Ms JULIE BISHOP (Curtin—Deputy Leader of the Opposition) (16:19): I thank the member for Lyne for proposing this matter of public importance. The member for Dobell owed this parliament an explanation in the form of a statement. He acknowledged as much, and he gave one. Having offered to do so, he owed this parliament a statement of the truth: the simple, unadorned truth—not elaborately constructed plots, not fanciful alternative explanations and not highly implausible, highly dubious, unbelievable conspiracy theories naming people under parliamentary privilege. Just the truth, plain and simple.

The government argues that the parliament has no role to play in dealing with the serious findings of Fair Work Australia against the member for Dobell. These matters are not mere accusations, nor are they rumour from the world of the union movement. They are official findings by an independent investigator of a quasi-judicial government agency. There was an investigation of more than three years, resulting in a voluminous 1,100-page report that included 156 specific findings against the member for Dobell. Included in that report is a finding that the member for Dobell, at a time when he was a member of this place, provided ‘information that is false or misleading’ to the investigator of this quasi-judicial government agency. The findings go to the heart of the member for Dobell’s legitimacy in this parliament, as the investigation found that he misused $270,000 of union funds to support his election to this parliament. His very presence in this House is based upon what the investigator found to be acts of dishonesty.

The member for Dobell must now address the further serious questions arising from his statement to the House yesterday and the discrepancies between it and his previous statements at various times. This matter of public importance asks how the parliament should respond. The member for Dobell must now clear up these questions which go to the heart of whether he misled the parliament yesterday. Given that the independent investigator found that the member for Dobell provided him with information that is false or misleading, the member for Dobell must explain why there are serious discrepancies in the version of events in the evidence he gave to Fair Work Australia and with his statement to the parliament and with some of his previous public statements, including radio interviews.

One of the key planks of the member for Dobell’s statement yesterday—and I will use this as an example—was that the video surveillance footage from the brothels that put charges on his credit card would fail to show him attending the premises. He demanded, ‘Get the video surveillance footage,’ and therefore we were invited to conclude that it could not possibly have been him. Note: at no time did the member for Dobell deny using prostitutes paid for with union money. What the member for Dobell did not answer was the finding that the majority of credit card charges related to escort services provided off site—not at the premises of prostitutes, not at the brothel.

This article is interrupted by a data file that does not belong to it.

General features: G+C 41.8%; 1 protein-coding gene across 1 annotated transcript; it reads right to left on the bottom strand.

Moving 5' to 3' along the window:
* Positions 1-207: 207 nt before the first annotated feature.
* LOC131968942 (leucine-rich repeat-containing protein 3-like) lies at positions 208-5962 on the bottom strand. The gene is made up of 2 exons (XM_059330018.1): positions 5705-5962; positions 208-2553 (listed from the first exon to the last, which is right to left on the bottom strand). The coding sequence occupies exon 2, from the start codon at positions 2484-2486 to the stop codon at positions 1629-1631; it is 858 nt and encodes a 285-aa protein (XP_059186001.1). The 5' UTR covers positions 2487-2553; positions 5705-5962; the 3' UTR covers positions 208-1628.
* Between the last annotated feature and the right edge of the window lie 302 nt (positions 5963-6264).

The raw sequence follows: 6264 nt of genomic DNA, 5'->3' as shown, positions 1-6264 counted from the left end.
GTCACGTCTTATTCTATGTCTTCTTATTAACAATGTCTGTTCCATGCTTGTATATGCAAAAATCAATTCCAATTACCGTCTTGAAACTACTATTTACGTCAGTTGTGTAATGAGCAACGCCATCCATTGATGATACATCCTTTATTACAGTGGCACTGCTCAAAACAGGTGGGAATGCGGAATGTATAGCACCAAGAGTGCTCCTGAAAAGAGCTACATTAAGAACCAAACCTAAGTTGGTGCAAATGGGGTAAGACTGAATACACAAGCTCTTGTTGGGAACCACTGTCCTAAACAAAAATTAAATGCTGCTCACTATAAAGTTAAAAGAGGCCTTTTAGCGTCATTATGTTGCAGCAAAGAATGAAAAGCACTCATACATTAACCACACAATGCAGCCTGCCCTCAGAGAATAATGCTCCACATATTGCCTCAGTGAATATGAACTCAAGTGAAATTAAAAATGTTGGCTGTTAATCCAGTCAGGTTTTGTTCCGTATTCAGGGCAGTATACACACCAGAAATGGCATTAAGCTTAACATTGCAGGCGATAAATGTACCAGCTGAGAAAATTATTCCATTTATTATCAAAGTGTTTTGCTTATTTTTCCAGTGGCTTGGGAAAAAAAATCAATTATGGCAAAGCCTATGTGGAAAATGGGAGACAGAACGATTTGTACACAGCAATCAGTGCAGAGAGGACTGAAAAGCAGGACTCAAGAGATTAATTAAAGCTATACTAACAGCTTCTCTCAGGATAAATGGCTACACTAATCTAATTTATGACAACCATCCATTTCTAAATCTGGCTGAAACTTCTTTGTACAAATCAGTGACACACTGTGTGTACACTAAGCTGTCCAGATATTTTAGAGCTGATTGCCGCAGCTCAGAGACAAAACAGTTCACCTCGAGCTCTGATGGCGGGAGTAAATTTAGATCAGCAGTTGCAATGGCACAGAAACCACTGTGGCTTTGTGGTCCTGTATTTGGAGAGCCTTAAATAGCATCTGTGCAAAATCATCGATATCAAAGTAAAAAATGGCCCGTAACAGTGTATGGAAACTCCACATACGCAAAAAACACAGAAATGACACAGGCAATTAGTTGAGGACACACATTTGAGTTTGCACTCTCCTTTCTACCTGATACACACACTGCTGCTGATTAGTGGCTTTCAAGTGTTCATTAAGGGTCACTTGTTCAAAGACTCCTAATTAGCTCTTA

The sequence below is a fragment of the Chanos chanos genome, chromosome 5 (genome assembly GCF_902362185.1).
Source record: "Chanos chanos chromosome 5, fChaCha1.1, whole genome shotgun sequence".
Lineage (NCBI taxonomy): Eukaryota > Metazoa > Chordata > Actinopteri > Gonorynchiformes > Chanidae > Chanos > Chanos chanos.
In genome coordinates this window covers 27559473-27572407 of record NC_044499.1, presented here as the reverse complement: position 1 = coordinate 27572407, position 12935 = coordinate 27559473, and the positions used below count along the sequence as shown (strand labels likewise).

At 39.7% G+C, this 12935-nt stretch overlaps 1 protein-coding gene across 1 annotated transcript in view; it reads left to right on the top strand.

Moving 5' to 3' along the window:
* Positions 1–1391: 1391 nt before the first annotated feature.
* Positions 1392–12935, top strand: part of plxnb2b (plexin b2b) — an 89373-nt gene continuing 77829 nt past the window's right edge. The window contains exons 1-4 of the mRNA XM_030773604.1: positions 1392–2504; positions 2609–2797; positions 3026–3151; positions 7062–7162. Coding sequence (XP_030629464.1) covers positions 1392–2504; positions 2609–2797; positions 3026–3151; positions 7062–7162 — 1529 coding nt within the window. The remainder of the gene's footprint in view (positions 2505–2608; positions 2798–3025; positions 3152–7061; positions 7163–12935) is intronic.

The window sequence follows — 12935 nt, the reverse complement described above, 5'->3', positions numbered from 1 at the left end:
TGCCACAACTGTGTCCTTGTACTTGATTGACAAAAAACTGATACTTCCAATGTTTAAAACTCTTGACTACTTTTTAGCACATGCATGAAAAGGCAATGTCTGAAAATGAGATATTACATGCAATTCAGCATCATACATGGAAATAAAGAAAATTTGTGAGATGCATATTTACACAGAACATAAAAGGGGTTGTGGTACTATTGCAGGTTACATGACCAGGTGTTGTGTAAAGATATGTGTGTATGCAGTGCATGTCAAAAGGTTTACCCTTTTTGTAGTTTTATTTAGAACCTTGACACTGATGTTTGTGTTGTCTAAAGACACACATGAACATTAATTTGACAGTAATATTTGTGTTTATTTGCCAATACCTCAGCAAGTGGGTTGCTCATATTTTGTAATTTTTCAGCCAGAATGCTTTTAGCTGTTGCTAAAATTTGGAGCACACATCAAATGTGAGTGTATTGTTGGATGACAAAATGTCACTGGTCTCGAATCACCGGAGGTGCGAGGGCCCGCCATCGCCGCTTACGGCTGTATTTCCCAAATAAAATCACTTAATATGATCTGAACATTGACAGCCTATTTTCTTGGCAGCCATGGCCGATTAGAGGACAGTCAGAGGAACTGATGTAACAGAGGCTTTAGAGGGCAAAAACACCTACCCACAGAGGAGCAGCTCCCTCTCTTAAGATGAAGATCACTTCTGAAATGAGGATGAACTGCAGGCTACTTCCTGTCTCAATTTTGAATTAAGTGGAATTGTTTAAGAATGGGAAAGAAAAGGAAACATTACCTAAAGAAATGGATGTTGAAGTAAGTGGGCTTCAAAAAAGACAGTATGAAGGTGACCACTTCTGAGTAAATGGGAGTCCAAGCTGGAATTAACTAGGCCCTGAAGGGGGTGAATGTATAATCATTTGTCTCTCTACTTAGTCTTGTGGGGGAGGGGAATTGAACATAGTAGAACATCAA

His statement failed to address the crux of the Fair Work Australia findings against him that he used the Health Services Union credit card to pay for prostitutes. Yes or no? He has still not denied it. If the member for Dobell is innocent, as he claims, he should make a clear, unambiguous statement that at no time has he used the Health Services Union credit card to pay for prostitutes, whether at a brothel, at his hotel or under any other circumstances. He has not done that.

The member for Dobell must also explain the findings that payments for prostitutes were transferred between credit cards in his possession and why he authorised the payments and the transfers between the cards, despite claiming to know at the time of a longstanding conspiracy underway to frame him by fixing him up with prostitutes. His claim of a grand conspiracy—this elaborate sting operation—to set him up with prostitutes also directly contradicts his previous claim in August last year:

“The union reached a settlement with another gentleman who paid back $15,000 in relation to use of credit cards at an escort agency.”

That claim was flatly denied by the alleged gentleman and later proven to be false after an audit of the union’s finances. It was revealed that the $15,000 repaid by the gentleman in question related to an unauthorised pay rise.

The member for Dobell’s statement to the House reeks of recent invention, for he made no mention of this grand conspiracy against him during his statements at the time. He made no mention of Mr Marco Bolano, whom he identified yesterday as the leader of what had to be a ‘Mission: Impossible’ team that undertook this most mysterious of conspiracy plots. The member for Dobell must explain why he can claim Mr Bolano began his alleged covert vendetta against him even though Mr Bolano claims not to have started work at the Health Services Union until many months after the first charges for prostitutes appeared on the credit card accounts of the member for Dobell. The member for Dobell’s allegation that Mr Bolano has been complicit in a conspiracy that has included what must have been illegal conduct—if the member for Dobell is to be believed—is a very serious allegation indeed. The member for Dobell has raised these allegations of alleged dishonest and criminal conduct by Mr Bolano, and he has a responsibility to substantiate these claims with at least a shred of evidence. None was provided.